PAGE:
Alaska News

$75 for a salmon fillet? Copper River kings fetch big money at market

The first Copper River salmon of the year are fetching a hefty price on some market shelves in Alaska and Outside, thanks in part to what's expected to be a weak run of the prized fish.

At Seattle's Pike Place Fish Market, which draws tourists in droves to watch its famed fish-tossers, fillets of Copper River kings sold for $75 per pound this week.

Jason Scott, a manager at the Pike Place Fish Market, said that whopping price tag on a king fillet is a little higher than it was last year, when it was around $60 to $70 per pound. That number drops as the season goes on and more salmon flow into the market.

"Everything is crazy," he said. "All of our orders are people who have been buying fish from us for a long time. They don't bat an eye at the price. I'm not saying we know that and take advantage of it, but each of us has a customer here who wants the biggest one."

Fishermen caught about 93,000 Copper River salmon during the first two days of fishing this year, according to preliminary numbers from the Alaska Department of Fish and Game. That broke down into about 88,000 sockeyes, 4,000 kings and 1,000 chums.

"I can say based on my conversations with others in the industry it appears that the prices paid to fishermen on the first opener were record high prices," said Cassandra Squibb, chief marketing officer for Anchorage-based Copper River Seafoods, in an email.

She said the prices she's heard in the past week ranged between $6 and $8 per pound for sockeyes and between $9 and $12 for kings, plus extra for dock deliveries and handling. Those prices, she noted, don't take into account incentives offered by processors that are factored in at the season's end.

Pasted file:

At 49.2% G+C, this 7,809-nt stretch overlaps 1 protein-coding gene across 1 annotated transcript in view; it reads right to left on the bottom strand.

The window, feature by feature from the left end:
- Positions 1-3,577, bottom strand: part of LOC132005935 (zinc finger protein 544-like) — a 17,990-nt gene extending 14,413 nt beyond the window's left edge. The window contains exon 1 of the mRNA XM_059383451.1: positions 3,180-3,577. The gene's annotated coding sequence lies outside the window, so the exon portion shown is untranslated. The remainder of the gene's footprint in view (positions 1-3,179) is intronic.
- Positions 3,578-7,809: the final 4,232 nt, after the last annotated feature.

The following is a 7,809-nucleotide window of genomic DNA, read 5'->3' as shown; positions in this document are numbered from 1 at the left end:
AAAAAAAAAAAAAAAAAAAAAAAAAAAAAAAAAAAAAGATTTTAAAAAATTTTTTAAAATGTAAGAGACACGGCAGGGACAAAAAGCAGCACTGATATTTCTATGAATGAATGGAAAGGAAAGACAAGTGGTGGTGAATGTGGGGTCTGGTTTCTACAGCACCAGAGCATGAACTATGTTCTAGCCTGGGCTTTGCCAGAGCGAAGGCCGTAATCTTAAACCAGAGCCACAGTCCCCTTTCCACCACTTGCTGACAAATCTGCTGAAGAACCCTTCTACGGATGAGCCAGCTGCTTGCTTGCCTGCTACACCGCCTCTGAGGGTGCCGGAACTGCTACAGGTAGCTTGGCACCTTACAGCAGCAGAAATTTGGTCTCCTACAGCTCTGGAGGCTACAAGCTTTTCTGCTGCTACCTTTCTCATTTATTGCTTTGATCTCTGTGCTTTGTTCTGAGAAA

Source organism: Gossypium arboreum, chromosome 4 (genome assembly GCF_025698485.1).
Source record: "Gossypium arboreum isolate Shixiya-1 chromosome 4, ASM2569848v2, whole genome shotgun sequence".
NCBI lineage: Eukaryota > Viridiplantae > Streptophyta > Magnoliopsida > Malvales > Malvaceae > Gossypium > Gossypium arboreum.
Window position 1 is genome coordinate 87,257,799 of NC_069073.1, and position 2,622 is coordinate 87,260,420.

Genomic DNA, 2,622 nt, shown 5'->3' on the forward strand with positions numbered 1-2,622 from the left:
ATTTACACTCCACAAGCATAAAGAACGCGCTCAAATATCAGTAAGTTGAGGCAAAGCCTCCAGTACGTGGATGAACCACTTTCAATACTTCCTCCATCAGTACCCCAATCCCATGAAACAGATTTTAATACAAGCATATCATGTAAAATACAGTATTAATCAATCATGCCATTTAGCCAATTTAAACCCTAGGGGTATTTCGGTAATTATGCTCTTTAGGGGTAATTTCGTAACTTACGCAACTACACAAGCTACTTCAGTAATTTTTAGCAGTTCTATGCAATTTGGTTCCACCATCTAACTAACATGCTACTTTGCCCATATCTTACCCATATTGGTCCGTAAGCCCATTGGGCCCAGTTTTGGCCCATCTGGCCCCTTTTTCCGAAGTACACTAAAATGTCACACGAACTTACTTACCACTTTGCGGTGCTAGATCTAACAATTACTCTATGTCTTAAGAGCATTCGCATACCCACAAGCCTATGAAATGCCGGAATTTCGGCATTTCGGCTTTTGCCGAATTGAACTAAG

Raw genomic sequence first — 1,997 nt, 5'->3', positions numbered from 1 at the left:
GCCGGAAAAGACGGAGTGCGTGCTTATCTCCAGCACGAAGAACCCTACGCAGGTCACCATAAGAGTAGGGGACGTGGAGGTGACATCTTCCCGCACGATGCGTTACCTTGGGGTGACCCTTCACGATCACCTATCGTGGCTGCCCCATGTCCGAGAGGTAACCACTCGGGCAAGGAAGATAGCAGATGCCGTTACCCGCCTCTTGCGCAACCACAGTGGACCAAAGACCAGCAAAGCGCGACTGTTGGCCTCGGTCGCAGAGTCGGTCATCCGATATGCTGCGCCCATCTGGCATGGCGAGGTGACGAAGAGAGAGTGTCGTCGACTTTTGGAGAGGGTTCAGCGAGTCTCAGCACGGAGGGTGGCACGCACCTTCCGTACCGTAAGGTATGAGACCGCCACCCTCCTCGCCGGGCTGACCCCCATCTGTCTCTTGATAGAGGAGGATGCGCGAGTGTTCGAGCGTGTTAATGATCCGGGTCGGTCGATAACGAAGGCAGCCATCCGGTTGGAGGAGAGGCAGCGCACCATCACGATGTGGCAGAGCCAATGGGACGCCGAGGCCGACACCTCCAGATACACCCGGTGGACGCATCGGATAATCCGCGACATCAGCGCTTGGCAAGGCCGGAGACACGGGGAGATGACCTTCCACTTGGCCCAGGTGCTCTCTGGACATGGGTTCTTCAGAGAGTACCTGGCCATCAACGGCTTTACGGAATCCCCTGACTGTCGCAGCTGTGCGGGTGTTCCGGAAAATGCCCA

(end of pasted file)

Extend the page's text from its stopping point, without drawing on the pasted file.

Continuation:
"I think it's safe to say the prices for fish off the first opener are being sold for higher than average," she said.

[Copper River salmon are swimming their way toward Anchorage markets this week]

When it comes to how much people will pay for the fish at a retail price, "it's one of those 'money is no object' type things," said Andy Wink, a seafood economist with Anchorage consulting firm the McDowell Group. The supply is so limited, he said, that the price can vary hugely day by day in different markets.

Copper River sockeye was selling for $30 per pound on Tuesday at Fred Meyer in Midtown Anchorage, and $33 per pound at the New Sagaya Midtown Market. At 10th & M Seafoods, king fillets were priced at $50 per pound and sockeye fillets were selling by the pound for $32.

"The price for the first couple openers is always high," said Rob Winfree, vice president at 10th & M. "There's very little harvest in the first couple periods, and the demand is huge."

Fish and Game's commercial harvest projection for Copper River salmon this year calls for 4,000 king salmon, 207,000 cohos and 889,000 sockeyes. For the 2016 season, the state predicted a catch of 21,000 kings, 201,000 cohos and 1.62 million sockeye — but commercial fishermen actually caught 13,100 kings, 369,000 cohos, and about 1.2 million sockeyes.

Christa Hoover, executive director of the Copper River/Prince William Sound Marketing Association, expects the high retail prices to soften.

"Every year we see these leading high prices for Copper River salmon because just the excitement builds this time of year for salmon in general," she said. "These are splashy big prices right now, but this isn't the price consumers pay all summer long."

This story originally incorrectly stated that fishermen caught 93,000 Copper River salmon in last week's opener on Thursday. Fishermen actually caught those fish over two days of fishing, on Thursday and Monday.

Annie Zak

Annie Zak was a business reporter for the ADN between 2015 and 2019.